DNA Lounge: Wherein we deflect it old school.

New toy! As a thematic companion to the Pac-Man machine at DNA Lounge, I brought my Vectrex in to Codeword. It sits at the end of the bar now. What's that, you ask? Vectrex is a home video game system from 1982 that has a built-in black-and-white vector monitor, meaning the electron gun traces out shapes diagonally instead of raster-scanning like normal TVs. It is an ancient artifact of rare beauty, and it plays Berserk and Asteroids really well. Along with 70 other games -- I have this multi-cart that has everything ever released for the system.

And 30 seconds after I put it on the bar, it was already being played by anime bunny-girls who were born at least a decade after this thing rolled off the production line. So, mission accomplished I guess!

It is reasonably well secured, but be gentle with it, ok? Try not to get it too sticky.

Actually, there's a pretty nice emulation of it here that you can play online, but it's really just not the same without the weird, flickery glow from that little CRT.

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Six Hundred Siri had rubber skin and ran Festival. We spotted them easy.

The lip-sync is poor, but there do seem to be quite a lot of moving parts under the fright-mask. Watching her mug for the camera at around 1:05 is pretty fun. No duck-face, though. So our selfies are safe, for now.

This sexy beast loses his shit at around 0:14. I do like the transparent brain-pans.

These are the same folks who built that P. K. Dick robot back in 2005, that was stolen and eventually recovered in a Russian software piracy bust in 2010, which is in fact a thing that I did not make up.

"We were just as surprised as anyone to find this thing," said Detective Supernov. "At first I thought the head was real and I was sick to my stomach. Then they told me it was a computer, and so I was going smash it in front of them to prove a point about computer crime. But then they told me how much it was worth."

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Consider the Merkin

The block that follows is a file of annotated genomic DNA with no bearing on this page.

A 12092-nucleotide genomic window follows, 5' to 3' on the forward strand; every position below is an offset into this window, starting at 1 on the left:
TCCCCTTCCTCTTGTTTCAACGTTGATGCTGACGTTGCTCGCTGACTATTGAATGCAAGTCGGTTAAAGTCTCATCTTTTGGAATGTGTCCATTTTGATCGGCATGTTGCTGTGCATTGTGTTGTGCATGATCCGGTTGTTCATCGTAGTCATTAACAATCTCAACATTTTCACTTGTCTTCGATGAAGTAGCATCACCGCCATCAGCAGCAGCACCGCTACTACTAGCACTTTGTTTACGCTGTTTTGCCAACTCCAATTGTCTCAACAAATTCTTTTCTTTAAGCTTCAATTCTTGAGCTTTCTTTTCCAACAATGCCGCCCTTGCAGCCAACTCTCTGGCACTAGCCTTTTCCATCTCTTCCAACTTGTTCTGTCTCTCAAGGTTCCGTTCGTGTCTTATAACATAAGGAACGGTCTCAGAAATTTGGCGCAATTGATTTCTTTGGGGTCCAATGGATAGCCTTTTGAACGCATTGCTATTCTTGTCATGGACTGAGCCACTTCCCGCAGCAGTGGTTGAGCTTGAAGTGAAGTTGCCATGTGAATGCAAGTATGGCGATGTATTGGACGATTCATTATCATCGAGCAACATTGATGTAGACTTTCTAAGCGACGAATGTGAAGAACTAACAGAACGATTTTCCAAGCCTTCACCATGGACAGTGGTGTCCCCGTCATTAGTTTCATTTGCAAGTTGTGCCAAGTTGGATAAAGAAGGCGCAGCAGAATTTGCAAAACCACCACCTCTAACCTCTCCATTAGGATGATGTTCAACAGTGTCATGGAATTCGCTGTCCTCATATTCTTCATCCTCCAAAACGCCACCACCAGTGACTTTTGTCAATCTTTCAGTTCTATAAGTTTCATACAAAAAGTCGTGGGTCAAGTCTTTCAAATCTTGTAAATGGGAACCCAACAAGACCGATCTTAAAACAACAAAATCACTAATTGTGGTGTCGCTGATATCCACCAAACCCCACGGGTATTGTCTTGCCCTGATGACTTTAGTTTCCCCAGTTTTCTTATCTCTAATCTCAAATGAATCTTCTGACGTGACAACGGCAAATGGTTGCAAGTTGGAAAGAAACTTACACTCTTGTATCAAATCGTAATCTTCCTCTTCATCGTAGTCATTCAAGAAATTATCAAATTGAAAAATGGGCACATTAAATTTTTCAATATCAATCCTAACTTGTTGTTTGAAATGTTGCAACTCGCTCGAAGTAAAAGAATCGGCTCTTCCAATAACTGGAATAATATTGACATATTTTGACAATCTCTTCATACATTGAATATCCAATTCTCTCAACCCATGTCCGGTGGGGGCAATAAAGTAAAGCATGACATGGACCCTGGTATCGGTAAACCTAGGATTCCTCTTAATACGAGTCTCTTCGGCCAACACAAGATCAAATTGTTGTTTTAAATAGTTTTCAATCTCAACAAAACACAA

A Brief History of Pubic Wigs in Hollywood

"Cleopatra was known for her beautiful, long, luxurious pubic hair, which she proudly wore brushed and oiled, and she was known to admire -- and display -- her pubic hair in the shiny marble floors and the light, diaphanous gowns of the time," relates Sayer, who works in Burbank at the Make-up Artists and Hair Stylists Guild. "Otherwise, in ancient Egypt, most citizens -- noble or otherwise -- were required to shave their pubic and body hair to rid themselves of lice. Noble and wealthy people were known to wear wigs ... and it is thought that a type of merkin was fashionable; it could be worn to show that they were rich enough to maintain their pubic hair." [...]

Industry folks who've worked with merkins unfurl their anecdotes with relish, in part because behind-the-scenes gigs on film sets can be thankless. You spend 12 hours on a pubic piece -- perming the thatch, threading the short hairs to a lace front, and finally trimming the thing -- before some striving youngster places your creation in its ultimate destination. ("I have not had the pleasure -- or misfortune -- of putting one on," Ladek says.) And after the shoot, the hairpiece is studio property, only going home with the memento-seeking actor if he or she is a principal performer.

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